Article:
Question: During a parish study group recently, we discussed the possibility that there is so much liberalism in the Catholic Church in the United States that parts of the Church might sever their ties with Rome and create an independent American Catholic Church. Do you think this is possible? Also, why aren’t bishops and priests tougher when preaching true doctrine? We all thought the Church is too soft on people nowadays.
— Name and address withheld
Answer: I see no evidence of a slippage of parts of the Catholic Church in the United States from its ties to Rome. On the other hand, if one conducts an Internet search one find a variety of separatist American Catholic churches. These came into existence in the 19th century, and separation will continue into the future. In the case of many of these churches, the adherents amount to a few hundred people, with leaders mostly in invalid orders.
The splitting of churches from each other has been very much a feature of Christian history, especially in the centuries since the Protestant Reformation. The great danger in Catholicism at the present time is not the formation of separatist churches based on liberal principles, but rather a great falling away from the practice of the faith on the part of many Catholics. Recent studies show that more than one-third of American Catholics have either left the Church, no longer describe themselves as Catholics or have simply drifted into nonpractice and nonbelief. In this regard, the Catholic Church here is facing a massive crisis of faith, and I worry what things will look like 20 years from now.
I regard myself as a pretty good analyst of religious and cultural trends, but I’m at a loss as to why things are deteriorating so quickly in the Church. I often come across people who were “raised Catholic” but no longer have an association with the Church or, even more mysteriously, people who have no particular beef with the Church and are just drifting away. Those raised in the 1960s and after can hardly complain of overly rigid Catholic schools and hell-and-damnation preaching, catechesis and confessional practice. This general drift that’s difficult to explain worries me the most.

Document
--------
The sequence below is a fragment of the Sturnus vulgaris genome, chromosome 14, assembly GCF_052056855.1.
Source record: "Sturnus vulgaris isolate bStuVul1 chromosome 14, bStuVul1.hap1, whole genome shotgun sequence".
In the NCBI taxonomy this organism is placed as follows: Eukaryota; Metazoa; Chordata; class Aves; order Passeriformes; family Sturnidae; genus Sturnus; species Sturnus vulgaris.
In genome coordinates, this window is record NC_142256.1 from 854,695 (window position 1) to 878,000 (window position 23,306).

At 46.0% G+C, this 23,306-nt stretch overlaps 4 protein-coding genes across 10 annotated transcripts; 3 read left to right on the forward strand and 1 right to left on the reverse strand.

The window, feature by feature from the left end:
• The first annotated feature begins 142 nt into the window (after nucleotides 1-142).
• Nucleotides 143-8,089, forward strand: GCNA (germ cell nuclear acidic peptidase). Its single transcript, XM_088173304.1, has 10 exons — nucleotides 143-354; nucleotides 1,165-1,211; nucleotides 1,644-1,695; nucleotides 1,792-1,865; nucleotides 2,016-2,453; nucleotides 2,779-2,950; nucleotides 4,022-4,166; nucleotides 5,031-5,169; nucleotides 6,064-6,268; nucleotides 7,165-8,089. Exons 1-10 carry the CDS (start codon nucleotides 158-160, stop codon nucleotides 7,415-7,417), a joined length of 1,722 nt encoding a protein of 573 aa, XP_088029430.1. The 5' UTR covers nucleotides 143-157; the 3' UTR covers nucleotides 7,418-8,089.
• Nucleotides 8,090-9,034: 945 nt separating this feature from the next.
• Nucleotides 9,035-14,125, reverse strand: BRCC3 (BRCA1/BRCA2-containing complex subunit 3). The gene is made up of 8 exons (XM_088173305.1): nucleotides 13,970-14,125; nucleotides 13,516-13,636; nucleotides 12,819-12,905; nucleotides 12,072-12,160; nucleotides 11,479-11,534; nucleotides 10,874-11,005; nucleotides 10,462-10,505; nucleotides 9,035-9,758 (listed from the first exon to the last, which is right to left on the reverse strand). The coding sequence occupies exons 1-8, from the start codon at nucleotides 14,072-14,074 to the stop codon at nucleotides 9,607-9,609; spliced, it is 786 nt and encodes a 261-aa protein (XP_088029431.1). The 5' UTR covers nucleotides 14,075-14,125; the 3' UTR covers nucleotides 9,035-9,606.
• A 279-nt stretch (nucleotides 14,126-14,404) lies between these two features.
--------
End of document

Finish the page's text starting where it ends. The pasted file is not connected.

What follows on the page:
Your study group thinks that bishops and priests should be “tougher” in preaching true doctrine. I have never had the conviction that being tough on people, either collectively or individually, bears much fruit. Challenging, yes — tough, no. I am all for bishops and priests preaching true doctrine, but it must be done in a way that wins people over, is compelling and reaches people’s more noble impulses. The “new evangelization,” promoted by Pope John Paul II and continued by Pope Benedict XVI (who has set up a new pontifical council to advance this cause), does not promote a form of evangelization that is highhanded, authoritarian and harsh. For the future, the resources of the Church need to be channeled into learning to speak to the language and values of the culture. Too often, Church leaders are speaking a foreign language as far as the culture is concerned, and it finds itself preaching to the choir (the practicing Catholics) and endlessly repeating the familiar and the tried to only modest effect.
How to preach the Gospel, doctrine and the Catholic moral tradition in a manner that is strong, faithful and free of compromise and yet actually gains traction in our (American) culture — that is the great challenge that faces the Catholic Church in the United States.
Msgr. M. Francis Mannion is a priest and theologian of the Diocese of Salt Lake City. Send your questions to Pastoral Answers, Our Sunday Visitor, 200 Noll Plaza, Huntington, IN 46750 or to email@example.com. Letters must be signed, but anonymity may be requested.